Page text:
Town Manager Bill Ross took the time at last night’s Mansfield Board of Selectmen meeting to praise the efforts of the DPW, Mansfield Electric and others who worked during and in the days following last weekend’s snow storm that saw over 30 inches of snow fall in Mansfield.
“Our staff worked very hard during the storm to the point of exhaustion,” Ross said during his report to the board. “They spent a lot of time and worked very hard.”
While admitting that it did take some time to get all the snow removed, Ross said that being in the jackpot area for snowfall extended the usual cleanup time but he would go over what went right and look at what needs improvement.
Ross cited a piece of snow equipment from 1997 that was simply not up to the task as part of the reason that the sidewalks took longer to clean. The town of Easton allowed Mansfield to borrow a machine and the airport loaned out their snow blower in order to make sure the downtown area was cleaned up Sunday night.
When asked about the salt brine spray used instead of rock salt to melt ice and snow on the roads, Ross said that the spray worked fine until the snow starting to come down at 2-3 inches an hour, a rate so fast that anything they put down would not have been sufficient.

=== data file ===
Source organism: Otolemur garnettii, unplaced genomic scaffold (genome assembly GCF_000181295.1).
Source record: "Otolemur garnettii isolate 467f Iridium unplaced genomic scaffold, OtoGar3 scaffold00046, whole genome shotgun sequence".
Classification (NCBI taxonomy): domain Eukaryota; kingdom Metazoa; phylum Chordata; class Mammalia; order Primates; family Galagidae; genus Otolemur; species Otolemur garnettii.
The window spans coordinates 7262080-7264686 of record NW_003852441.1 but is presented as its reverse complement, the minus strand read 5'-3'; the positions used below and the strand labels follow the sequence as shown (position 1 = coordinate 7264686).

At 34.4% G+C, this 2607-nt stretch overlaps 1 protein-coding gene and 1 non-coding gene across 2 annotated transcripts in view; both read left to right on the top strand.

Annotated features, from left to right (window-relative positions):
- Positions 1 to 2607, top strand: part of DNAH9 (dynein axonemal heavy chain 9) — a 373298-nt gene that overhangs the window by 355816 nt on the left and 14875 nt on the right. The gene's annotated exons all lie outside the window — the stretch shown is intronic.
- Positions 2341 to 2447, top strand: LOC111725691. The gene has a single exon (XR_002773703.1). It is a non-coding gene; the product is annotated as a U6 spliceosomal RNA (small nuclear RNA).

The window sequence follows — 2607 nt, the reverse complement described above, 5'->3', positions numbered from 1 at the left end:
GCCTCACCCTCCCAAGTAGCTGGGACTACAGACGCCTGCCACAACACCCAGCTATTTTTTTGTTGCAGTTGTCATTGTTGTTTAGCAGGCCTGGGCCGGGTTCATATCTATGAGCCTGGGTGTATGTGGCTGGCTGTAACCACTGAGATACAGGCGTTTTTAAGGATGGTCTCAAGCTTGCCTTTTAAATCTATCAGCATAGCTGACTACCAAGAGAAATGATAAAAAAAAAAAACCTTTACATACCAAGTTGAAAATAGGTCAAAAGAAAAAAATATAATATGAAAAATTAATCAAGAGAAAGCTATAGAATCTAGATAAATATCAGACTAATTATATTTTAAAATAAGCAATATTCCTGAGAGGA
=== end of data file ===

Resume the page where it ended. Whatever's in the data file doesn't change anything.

Due to the extensive clean up process, the town has used the entirety of it’s snow removal budget. The high amount of snow forced the town to bring in contractors to help with the plowing effort but increased the cost of the removal efforts. Ross said he will be going to the Finance Committee to request approval for deficit spending on future snow removal.
Once again, Mansfield experienced very few power outages during the storm with the longest one lasting about 70 minutes. There was a slight problem after a power transfer on one of the 115 kV lines caused lights to flicker and set off several burglar and fire alarms across town.
On the social media side of things, Ross praised Selectmen Secretary Tracey Whalen for her updates on the Mansfield Facebook and Twitter pages. According to Ross, the Facebook page grew by 120 likes during the storm and in the aftermath.